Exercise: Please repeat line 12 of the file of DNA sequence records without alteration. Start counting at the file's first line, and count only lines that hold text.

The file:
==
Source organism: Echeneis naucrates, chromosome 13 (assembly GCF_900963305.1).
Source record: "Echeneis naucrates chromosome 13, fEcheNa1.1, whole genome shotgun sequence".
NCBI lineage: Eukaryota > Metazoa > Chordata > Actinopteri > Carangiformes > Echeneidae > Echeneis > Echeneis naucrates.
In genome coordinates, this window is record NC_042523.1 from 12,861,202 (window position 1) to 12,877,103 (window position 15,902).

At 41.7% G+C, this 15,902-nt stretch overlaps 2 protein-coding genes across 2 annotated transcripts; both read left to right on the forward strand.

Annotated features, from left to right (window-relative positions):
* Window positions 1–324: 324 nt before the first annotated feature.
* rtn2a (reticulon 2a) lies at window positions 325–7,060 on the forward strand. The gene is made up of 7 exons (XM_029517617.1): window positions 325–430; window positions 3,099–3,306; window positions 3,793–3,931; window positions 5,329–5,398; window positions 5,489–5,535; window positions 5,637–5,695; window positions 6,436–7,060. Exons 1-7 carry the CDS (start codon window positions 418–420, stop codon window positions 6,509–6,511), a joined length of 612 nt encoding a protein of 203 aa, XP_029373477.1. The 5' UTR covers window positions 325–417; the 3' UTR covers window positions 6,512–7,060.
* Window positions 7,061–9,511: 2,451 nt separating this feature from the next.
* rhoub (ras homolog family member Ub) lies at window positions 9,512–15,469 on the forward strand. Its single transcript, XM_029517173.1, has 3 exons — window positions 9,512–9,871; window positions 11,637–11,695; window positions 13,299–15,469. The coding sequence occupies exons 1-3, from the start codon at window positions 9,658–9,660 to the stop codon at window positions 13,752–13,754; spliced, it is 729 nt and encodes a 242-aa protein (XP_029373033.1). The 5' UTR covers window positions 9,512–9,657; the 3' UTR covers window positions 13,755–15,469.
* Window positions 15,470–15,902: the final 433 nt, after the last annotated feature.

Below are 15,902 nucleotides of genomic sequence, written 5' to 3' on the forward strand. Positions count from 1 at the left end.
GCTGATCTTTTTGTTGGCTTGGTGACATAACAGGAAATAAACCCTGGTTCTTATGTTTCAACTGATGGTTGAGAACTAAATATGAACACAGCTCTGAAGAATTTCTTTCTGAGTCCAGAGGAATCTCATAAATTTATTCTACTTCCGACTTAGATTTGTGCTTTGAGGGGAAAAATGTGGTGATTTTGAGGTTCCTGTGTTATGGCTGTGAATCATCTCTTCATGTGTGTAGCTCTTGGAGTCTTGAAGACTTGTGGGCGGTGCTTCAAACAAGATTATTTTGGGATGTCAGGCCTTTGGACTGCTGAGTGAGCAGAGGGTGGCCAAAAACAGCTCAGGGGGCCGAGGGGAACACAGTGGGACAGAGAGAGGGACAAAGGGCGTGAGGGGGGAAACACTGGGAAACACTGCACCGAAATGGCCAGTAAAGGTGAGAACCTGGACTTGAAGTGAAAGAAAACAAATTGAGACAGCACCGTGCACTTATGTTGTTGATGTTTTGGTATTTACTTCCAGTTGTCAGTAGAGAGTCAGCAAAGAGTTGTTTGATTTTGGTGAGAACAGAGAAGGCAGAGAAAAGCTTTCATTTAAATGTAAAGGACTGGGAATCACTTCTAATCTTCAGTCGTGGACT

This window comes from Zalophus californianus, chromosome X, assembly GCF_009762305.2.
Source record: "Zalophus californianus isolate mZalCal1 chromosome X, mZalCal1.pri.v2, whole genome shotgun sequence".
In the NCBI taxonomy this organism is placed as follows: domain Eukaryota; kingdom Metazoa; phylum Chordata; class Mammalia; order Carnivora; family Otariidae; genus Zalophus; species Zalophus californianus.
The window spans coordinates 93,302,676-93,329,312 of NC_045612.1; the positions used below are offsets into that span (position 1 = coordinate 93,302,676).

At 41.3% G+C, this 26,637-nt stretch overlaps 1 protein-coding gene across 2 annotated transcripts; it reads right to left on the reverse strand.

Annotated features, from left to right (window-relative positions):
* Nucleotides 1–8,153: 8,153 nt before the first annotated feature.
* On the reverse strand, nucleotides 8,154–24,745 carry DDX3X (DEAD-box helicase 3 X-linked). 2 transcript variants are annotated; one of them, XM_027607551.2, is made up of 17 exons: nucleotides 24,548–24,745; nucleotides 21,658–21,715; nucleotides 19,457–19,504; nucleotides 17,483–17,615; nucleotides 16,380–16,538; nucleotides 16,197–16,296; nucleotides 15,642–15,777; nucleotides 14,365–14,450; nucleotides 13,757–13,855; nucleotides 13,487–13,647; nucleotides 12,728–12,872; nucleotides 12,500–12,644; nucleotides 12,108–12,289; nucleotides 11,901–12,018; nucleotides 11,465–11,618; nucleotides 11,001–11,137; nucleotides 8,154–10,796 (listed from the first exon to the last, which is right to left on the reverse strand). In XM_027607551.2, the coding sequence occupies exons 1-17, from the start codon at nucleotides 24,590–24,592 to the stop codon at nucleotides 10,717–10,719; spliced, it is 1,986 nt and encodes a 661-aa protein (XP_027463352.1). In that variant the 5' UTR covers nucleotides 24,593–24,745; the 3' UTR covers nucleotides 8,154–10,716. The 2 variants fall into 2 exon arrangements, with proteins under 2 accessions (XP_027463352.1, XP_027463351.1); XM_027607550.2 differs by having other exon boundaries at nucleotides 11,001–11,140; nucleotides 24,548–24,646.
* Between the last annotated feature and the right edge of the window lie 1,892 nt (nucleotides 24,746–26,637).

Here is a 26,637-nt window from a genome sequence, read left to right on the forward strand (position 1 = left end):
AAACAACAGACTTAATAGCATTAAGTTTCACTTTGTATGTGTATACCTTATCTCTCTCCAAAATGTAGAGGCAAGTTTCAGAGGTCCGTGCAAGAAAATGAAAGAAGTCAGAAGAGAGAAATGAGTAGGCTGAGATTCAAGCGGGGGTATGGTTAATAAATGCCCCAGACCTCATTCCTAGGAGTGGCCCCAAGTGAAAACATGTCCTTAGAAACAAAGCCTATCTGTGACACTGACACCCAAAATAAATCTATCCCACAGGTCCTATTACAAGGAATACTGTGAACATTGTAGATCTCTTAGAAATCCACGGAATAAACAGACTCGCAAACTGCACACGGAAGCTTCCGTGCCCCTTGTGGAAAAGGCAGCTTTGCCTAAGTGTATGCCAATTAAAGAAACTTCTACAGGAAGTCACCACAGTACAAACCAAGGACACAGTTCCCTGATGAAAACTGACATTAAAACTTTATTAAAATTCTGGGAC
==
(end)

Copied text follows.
Below are 15,902 nucleotides of genomic sequence, written 5' to 3' on the forward strand. Positions count from 1 at the left end.